I was never in a rush to be a mom. I always knew it would happen eventually, but I didn’t feel the need to make it a priority until later in my life. But, as life goes, things happen when they happen, and I got pregnant when I was 24. I quickly went from attending boozy weekend brunches with my friends to planning for the biggest shift in my life. I also had another huge thing to think about with my now-husband: should I keep pursuing my career or be a stay-at-home mom?
My career in journalism certainly couldn’t generate the income I needed to cover childcare, but where would that leave me emotionally and mentally? I worked so hard to land that local TV news reporting gig, and had plans of moving up into a top 25 market in the following years. The thought of totally giving up my free rein or control in contributing financially to a household scared me.
Society had me believing I needed to be at work, breaking glass ceilings and furthering women’s rights in the workplace.
But, two weeks later, I quit my job. Regret soon hit me like a good, old-fashioned punch to the stomach, and after my son was born, guilt followed. It implanted itself somewhere between childbirth and breastfeeding, and made me feel like I wasn’t doing enough in my new role as a mom. Society had me believing I needed to be at work, breaking glass ceilings and furthering women’s rights in the workplace. And in some cosmic way, I felt like I was letting down an entire generation of women who made it possible to dream big.
It didn’t help that my entire identity had changed. I went from a working professional to an amateur mom throwing pity parties for myself at the kitchen table. I had to let go of the burning ambition I once held onto so tightly because I didn’t feel as though I could hold that and a crying baby at the same time. But I think most mothers wrestle with similar fears at some point. Many working moms worry if they’re depriving their kids of valuable mommy-time. They feel guilty dropping them off at daycare and wonder if their kids will resent them one day. And many stay-at-home mothers, like me, worry if we’re failing at our job. We wonder if our college degree was a waste of time and money, and we compare ourselves to other women in the work force. It was a constant internal battle. I was a ping-pong ball being hit between two paddles, and a part of me always clashed with what the other part was doing.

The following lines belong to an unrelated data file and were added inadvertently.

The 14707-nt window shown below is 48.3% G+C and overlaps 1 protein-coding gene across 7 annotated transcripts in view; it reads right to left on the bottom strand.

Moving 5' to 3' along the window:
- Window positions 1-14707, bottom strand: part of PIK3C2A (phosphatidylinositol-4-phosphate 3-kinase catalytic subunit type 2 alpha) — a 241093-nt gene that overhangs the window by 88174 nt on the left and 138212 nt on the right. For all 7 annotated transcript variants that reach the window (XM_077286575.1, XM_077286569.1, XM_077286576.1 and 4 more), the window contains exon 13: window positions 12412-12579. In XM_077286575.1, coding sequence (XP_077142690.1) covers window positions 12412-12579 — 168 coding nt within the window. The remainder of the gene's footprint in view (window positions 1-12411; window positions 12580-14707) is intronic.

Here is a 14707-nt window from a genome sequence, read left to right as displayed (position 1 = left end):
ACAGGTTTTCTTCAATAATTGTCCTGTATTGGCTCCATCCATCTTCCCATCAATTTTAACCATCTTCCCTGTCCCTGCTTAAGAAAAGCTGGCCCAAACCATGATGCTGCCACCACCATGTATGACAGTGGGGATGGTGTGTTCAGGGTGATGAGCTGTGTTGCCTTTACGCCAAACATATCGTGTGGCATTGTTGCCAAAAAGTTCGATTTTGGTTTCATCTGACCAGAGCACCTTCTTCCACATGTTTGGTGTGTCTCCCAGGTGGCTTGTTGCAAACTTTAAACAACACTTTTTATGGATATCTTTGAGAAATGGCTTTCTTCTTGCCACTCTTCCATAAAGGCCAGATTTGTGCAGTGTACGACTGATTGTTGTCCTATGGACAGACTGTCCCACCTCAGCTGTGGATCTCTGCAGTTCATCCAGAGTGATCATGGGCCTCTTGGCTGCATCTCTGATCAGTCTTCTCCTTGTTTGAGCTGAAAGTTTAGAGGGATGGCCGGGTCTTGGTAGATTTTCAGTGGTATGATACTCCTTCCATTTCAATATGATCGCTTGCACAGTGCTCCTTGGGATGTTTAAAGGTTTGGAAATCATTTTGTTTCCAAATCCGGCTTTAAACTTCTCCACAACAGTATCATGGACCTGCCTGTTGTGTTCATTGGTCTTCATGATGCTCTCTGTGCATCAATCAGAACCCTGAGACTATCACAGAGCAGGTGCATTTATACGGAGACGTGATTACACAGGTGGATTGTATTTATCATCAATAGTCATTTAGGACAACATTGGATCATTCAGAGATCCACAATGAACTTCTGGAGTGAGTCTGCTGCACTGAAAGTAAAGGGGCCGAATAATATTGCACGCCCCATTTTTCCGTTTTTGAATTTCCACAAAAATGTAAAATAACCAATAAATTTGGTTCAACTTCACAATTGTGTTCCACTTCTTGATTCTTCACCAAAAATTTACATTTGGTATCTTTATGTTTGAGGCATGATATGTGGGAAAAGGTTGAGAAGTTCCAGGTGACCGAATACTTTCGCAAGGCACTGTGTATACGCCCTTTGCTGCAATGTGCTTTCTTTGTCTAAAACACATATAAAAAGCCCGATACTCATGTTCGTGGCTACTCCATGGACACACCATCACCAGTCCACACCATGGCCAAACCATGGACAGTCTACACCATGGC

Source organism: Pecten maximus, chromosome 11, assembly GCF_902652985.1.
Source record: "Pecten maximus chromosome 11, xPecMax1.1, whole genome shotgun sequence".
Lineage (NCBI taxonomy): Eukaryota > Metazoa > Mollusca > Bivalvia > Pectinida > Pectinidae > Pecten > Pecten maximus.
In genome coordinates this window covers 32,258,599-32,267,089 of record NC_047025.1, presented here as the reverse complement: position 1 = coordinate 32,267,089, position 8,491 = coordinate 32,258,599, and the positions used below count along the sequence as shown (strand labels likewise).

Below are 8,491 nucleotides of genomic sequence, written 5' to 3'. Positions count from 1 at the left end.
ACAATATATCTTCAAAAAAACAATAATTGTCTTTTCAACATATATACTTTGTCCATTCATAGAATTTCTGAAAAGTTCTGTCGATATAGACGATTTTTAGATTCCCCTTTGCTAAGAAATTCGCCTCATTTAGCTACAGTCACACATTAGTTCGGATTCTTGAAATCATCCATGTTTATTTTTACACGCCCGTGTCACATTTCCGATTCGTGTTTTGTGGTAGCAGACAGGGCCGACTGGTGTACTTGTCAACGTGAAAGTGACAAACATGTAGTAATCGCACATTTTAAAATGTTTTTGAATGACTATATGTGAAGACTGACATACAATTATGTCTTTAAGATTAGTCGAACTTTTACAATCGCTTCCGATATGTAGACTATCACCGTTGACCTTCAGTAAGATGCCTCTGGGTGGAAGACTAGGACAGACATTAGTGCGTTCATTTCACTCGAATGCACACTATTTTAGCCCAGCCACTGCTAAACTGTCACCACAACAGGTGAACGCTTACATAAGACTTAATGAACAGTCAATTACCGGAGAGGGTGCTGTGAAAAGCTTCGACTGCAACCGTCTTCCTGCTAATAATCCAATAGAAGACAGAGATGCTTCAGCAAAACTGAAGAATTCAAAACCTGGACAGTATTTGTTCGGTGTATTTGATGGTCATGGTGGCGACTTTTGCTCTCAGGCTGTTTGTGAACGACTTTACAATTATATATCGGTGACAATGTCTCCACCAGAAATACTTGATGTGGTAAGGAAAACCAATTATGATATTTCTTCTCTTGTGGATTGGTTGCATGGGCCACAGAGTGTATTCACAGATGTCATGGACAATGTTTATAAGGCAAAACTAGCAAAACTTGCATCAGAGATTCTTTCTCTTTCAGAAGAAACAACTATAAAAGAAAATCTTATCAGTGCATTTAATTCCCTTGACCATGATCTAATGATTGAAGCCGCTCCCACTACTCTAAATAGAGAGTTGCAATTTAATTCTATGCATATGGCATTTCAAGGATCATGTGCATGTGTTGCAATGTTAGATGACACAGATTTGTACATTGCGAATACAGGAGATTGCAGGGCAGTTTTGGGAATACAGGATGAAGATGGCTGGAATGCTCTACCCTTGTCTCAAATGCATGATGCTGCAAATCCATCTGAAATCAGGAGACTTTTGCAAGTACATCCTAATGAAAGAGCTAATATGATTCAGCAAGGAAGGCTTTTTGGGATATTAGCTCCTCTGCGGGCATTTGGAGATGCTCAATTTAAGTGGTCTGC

I felt like I needed to do more. I should be able to feed the baby, play with him, deal with countless diaper blowouts, feed the baby again, finish the laundry, clean the house, and bake Pinterest-inspired homemade cookies from scratch for the weekly playdates. IT. WAS. EXHAUSTING. And it was nerve-racking trying to fit into this idea of what a stay-at-home mom should be.
It was in those moments when the regret of abandoning my career crept up on me. I missed the hustle to get the perfect interview, the time-crunch deadlines, the bright lights in the studio, the butterflies in my stomach seconds before I went on live TV, and that accomplished feeling after a long work day. I missed even the simplest of things, like drinking my morning coffee without interruption, and the daily social interaction with other adults.
I’ve learned that whether we choose to work from an office building or the four walls of our home, we’re all on the same journey.
It wasn’t until my son was almost 2 years old when I began to fully accept my life as a stay-at-home parent. Was I earning an income like my husband? No. Was I contributing to my household? Yes. I was running the household. I was the boss. I was getting my tasks done, doing what life asked of me, and raising my family. And you know what? I never took a day off.
I’m at the tail end of my 20s now with two boys, and I’ve learned that whether we choose to work from an office building or the four walls of our home, we’re all on the same journey. We’re all taking calls, whether that’s in a board room or in the middle of the night because someone wants a glass of water. We’re all scrambling around the kitchen making lunch, whether that’s meal-prepping office lunches or packing toddler snacks for daycare. We’re all running around the house trying to find shoes, whether they’re heels for a meeting or sneakers for the park. We’re all mothers, and we’re all the most important people in our kids’ lives.
There are still times when I wonder where I’d be today if I had chosen to keep my career. But as life goes, things happen when they happen. Life doesn’t fit into any one plan, and sometimes you need to trust the timing. I used to regret being a stay-at-home mom, but motherhood is a choice you make every day, whether you’re at an office desk or the kitchen table. It’s messy, demanding, and selfless. We are raising the next generation, and there’s no harder (or more rewarding) job than that.